Chronic Ethanol Consumption Results in Atypical Liver Injury in Copper/Zinc Superoxide Dismutase Deficient Mice

Tiana Vitula Curry-McCoy, Natalia A. Osna, Amin A. Nanji, Terrence M. Donohue

Research output: Contribution to journalArticle

19 Citations (Scopus)

Abstract

Background: Ethanol metabolism increases production of reactive oxygen species, including superoxide () in the liver, resulting in significant oxidative stress, which causes cellular damage. Superoxide dismutase (SOD) is an antioxidant enzyme that converts superoxide to less toxic intermediates, preventing accumulation. Because the absence of SOD would confer less resistance to oxidative stress, we determined whether damage to hepatic proteolytic systems was greater in SOD-/- than in SOD+/+ mice after chronic ethanol feeding. Methods: Female wild-type (SOD+/+) and Cu/Zn-SOD knockout (SOD-/-) mice were pair-fed ethanol and control liquid diets for 24 days, after which liver injury was assessed. Results: Ethanol-fed SOD-/- mice had 4-fold higher blood ethanol, 2.8-fold higher alanine aminotransferase levels, 20% higher liver weight, a 1.4-fold rise in hepatic protein levels, and 35 to 70% higher levels of lipid peroxides than corresponding wild-type mice. While wild-type mice exhibited fatty liver after ethanol administration, SOD-/- mice showed no evidence of ethanol-induced steatosis, although triglyceride levels were elevated in both groups of knockout mice. Ethanol administration caused no significant change in proteasome activity, but caused lysosomal leakage in livers of SOD-/- mice but not in wild-type mice. Alcohol dehydrogenase activity was reduced by 50 to 60% in ethanol-fed SOD-/- mice compared with all other groups. Additionally, while ethanol administration induced cytochrome P450 2E1 (CYP2E1) activity in wild-type mice, it caused no such induction in SOD-/- mice. Unexpectedly, ethanol feeding significantly elevated total and mitochondrial levels of glutathione in SOD knockout mice compared with wild-type mice. Conclusion: Ethanol-fed SOD-/- mice exhibited lower alcohol dehydrogenase activity and lack of CYP2E1 inducibility, thereby causing decreased ethanol metabolism compared with wild-type mice. These and other atypical responses to ethanol, including the absence of ethanol-induced steatosis and enhanced glutathione levels, appear to be linked to enhanced oxidative stress due to lack of antioxidant enzyme capacity.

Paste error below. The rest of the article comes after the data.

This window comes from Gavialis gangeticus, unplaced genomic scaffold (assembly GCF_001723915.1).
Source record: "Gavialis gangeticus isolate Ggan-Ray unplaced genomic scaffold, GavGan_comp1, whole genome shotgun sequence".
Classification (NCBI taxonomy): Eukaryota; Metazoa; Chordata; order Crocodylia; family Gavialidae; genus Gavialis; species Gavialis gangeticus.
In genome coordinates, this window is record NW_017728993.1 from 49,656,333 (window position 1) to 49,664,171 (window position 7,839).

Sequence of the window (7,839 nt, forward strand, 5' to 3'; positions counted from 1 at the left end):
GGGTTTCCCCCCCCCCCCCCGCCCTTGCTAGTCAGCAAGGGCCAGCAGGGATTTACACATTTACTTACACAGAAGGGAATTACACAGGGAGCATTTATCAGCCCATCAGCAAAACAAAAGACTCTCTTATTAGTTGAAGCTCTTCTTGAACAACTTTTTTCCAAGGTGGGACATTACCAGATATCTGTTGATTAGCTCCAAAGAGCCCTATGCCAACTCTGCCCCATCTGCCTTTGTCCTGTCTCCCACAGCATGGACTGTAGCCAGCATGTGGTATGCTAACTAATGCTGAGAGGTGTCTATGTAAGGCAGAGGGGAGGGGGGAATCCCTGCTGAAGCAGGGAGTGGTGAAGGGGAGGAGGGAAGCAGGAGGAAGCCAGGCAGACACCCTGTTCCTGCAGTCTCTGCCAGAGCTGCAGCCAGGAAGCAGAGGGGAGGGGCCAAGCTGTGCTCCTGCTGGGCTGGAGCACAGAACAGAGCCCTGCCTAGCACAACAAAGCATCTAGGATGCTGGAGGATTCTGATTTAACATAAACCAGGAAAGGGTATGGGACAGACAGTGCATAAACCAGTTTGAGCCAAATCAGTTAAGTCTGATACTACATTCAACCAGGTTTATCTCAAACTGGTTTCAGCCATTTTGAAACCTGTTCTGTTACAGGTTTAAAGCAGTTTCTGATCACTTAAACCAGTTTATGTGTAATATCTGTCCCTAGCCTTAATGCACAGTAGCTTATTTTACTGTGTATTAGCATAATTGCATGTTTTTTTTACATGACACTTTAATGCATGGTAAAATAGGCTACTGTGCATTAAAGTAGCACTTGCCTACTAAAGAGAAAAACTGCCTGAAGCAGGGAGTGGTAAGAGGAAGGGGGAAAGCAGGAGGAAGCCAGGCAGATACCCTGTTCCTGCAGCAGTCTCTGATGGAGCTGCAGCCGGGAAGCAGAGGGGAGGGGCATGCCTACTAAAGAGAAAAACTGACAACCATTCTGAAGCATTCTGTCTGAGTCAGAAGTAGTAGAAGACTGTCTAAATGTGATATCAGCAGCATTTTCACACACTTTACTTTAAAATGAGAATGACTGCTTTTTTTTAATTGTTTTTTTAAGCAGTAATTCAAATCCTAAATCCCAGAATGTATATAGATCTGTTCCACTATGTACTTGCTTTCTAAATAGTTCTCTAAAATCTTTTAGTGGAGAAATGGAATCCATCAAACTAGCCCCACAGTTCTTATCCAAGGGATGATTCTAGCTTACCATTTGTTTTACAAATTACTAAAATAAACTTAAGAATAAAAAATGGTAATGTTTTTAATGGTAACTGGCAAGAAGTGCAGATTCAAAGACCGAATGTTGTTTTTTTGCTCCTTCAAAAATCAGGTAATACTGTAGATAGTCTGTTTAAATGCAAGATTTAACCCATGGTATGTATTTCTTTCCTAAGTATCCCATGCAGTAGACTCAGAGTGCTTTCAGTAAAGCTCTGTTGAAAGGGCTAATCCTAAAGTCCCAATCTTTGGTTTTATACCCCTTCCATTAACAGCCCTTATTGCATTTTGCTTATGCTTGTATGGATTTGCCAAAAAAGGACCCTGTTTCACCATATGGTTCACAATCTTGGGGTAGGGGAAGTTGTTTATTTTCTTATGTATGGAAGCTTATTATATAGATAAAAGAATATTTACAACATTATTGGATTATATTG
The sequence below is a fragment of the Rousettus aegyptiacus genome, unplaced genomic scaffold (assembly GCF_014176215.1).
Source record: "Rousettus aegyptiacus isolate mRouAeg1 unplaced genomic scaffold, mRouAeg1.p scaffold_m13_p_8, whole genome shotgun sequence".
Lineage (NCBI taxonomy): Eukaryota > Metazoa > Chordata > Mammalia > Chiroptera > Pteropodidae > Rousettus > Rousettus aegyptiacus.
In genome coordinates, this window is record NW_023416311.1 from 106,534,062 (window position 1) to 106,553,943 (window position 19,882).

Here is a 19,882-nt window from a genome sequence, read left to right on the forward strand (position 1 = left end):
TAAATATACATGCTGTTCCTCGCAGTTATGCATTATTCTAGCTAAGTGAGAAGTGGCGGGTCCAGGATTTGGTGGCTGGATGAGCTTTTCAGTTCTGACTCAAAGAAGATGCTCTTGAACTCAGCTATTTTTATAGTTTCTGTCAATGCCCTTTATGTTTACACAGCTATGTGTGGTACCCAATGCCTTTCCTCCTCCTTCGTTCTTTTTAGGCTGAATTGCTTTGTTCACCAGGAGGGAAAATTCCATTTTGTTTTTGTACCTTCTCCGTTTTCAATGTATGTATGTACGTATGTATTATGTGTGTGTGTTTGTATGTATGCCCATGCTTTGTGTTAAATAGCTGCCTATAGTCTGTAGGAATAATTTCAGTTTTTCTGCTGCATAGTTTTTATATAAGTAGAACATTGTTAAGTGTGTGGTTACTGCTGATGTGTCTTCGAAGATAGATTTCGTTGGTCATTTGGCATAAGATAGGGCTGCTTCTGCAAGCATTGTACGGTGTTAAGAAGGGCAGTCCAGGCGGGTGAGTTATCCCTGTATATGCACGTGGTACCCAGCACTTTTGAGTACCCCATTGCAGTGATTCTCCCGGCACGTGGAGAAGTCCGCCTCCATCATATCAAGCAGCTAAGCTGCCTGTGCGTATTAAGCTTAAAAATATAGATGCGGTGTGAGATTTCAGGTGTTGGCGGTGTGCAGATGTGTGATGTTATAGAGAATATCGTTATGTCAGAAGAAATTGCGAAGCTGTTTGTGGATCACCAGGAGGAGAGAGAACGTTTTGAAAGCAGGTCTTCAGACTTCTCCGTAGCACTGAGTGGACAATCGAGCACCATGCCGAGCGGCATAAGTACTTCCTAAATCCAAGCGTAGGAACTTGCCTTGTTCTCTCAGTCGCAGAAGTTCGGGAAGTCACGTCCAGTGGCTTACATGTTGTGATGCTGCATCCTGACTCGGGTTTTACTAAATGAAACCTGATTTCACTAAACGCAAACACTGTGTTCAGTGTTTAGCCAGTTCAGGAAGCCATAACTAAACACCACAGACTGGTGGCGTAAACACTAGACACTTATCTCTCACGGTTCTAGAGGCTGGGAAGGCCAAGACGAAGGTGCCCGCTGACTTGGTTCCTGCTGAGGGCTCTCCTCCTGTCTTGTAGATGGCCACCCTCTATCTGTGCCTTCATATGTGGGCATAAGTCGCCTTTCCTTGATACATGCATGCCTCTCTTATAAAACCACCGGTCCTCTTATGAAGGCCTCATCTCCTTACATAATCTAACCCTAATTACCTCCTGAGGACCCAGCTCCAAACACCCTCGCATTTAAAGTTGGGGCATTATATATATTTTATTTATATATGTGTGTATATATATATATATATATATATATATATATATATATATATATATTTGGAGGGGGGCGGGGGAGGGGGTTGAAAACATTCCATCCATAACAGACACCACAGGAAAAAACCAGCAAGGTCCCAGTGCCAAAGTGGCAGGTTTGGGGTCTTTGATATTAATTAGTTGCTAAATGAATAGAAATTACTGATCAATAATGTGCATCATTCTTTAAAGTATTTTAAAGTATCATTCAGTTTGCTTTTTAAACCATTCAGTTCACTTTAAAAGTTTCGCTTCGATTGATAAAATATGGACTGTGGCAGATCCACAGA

Original languageEnglish (US)
Pages (from-to)251-261
Number of pages11
JournalAlcoholism: Clinical and Experimental Research
Volume34
Issue number2
DOIs
StatePublished - Feb 1 2010
Externally publishedYes

Fingerprint

Liver